2. Endometriosis: The lining of the uterus is called the endometrium. This thickens every month in preparation for pregnancy and sheds off if no fertilization occurs. However, endometriosis is the condition when tissues form beyond the pelvic cavity. Eventually, the tissues got trapped in the pelvic cavity after it breakdowns causing irritation, scar formation, adhesions, pain during periods, and infertility. Other signs may include lower back pain, heavy menstrual period or bleeding between periods, pain after intercourse, and discomfort with bowel movement. 
  3. Sexually Transmitted Infection and Pelvic Inflammatory Disease: When a woman gets infected with sexually transmitted infections (STI), the microorganism travels to the reproductive organs and infects it as well. Once the pelvic cavity and other organs such as the fallopian tube gets infected, known as the pelvic inflammatory disease(PID), it forms tissues that block the pathways of the egg cells.
  4. History of ectopic pregnancy: Ectopic pregnancy may cause damage to the fallopian tube or scarring in the pelvis. Moreover, surgeries associated with an ectopic pregnancy may result in scarring as well.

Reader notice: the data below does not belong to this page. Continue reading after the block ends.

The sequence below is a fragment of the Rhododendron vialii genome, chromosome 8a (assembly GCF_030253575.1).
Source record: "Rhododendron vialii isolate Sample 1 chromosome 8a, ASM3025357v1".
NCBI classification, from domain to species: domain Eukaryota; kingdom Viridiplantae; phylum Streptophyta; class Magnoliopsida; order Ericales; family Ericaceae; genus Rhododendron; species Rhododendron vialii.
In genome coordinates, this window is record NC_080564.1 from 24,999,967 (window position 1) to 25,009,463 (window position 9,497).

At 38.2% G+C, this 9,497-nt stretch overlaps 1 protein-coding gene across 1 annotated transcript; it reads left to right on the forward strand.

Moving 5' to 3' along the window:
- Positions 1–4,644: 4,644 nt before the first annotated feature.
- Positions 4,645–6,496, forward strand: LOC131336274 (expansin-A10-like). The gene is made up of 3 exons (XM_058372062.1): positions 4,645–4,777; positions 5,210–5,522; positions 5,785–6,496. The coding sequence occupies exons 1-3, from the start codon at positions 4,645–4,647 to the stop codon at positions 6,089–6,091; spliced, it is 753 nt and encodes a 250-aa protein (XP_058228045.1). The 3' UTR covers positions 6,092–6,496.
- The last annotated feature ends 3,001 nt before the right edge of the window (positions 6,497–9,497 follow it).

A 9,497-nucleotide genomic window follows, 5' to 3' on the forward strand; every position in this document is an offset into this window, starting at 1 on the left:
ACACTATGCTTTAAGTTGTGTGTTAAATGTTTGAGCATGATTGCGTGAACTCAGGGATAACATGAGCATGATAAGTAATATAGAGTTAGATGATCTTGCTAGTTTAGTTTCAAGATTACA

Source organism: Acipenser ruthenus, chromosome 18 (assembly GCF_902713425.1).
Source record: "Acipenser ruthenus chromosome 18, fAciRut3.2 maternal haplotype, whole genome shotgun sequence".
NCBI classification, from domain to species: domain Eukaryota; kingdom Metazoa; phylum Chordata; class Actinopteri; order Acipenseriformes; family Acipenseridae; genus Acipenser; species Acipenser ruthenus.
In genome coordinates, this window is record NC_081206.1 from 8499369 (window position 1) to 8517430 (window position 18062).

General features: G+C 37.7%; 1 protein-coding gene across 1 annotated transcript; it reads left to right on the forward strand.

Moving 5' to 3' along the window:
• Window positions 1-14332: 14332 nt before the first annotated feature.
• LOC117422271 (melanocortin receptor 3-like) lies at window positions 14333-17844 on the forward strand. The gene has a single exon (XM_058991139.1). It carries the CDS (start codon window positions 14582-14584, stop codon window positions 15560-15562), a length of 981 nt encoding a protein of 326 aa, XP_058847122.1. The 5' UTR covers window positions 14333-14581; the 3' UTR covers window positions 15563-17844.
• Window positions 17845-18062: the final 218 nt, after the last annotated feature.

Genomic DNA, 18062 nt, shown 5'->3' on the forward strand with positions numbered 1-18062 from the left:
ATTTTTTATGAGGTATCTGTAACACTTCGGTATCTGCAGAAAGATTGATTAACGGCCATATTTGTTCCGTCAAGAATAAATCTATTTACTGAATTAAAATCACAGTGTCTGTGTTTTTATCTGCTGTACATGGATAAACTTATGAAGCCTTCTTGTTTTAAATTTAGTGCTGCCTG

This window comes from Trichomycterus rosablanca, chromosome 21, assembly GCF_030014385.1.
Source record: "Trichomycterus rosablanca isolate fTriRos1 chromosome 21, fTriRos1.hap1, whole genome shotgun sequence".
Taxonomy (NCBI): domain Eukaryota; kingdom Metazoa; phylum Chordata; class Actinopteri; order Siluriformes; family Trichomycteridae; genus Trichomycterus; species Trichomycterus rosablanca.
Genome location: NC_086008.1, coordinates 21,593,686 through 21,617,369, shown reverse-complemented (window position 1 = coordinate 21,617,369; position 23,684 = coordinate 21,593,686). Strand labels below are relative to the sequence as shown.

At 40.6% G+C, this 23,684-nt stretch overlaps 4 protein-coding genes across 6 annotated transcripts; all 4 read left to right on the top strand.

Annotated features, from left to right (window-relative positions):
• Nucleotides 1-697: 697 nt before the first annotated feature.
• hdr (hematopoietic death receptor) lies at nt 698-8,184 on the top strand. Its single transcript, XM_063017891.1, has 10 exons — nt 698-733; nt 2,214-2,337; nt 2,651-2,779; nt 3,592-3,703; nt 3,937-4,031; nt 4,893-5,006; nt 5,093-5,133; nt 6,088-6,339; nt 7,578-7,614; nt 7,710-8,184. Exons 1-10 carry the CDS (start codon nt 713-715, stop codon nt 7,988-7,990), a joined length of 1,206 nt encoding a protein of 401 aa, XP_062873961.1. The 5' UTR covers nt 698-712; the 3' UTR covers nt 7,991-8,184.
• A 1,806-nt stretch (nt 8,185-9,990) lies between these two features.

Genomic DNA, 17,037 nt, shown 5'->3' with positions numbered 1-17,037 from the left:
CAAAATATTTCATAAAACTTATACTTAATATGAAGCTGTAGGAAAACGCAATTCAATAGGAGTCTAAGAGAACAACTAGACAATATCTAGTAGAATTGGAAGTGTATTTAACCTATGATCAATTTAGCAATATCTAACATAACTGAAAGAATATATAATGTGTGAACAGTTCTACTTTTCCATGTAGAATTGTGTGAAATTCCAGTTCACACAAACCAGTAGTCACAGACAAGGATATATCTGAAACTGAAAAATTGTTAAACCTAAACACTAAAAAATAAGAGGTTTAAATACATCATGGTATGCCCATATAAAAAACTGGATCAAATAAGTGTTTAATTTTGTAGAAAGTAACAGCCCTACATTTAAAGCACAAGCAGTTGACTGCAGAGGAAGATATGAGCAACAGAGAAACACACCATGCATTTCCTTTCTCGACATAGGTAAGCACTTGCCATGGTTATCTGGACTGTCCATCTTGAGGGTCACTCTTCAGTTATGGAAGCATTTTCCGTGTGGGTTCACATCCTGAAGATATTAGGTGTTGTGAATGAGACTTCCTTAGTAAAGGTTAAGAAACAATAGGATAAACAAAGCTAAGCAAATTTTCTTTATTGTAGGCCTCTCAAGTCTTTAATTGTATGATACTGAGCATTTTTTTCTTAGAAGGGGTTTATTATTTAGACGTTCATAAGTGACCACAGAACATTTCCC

Male infertility

Men can also be a contributing factor to secondary infertility. Male fertility relies heavily on the quantity and quality of sperm. And while a man has no issues of infertility beforehand, they can acquire illnesses, infection, or other problems that can cause secondary infertility. Age is also an important factor for men just like women. Aging-related changes affect reproductive functions in men such as low-quality or less quantity semen and an increase in genetic defects in sperms.


Treatment for secondary infertility
Photo by Luis Quintero

It is recommended that couples seek a specialist, either an ob-gyn or endocrinologist fertility specialist, within 8 to 12 months of trying unsuccessfully. For couples who are older than 35 years old and have known medical condition, it is recommended that they seek medical consultation much sooner.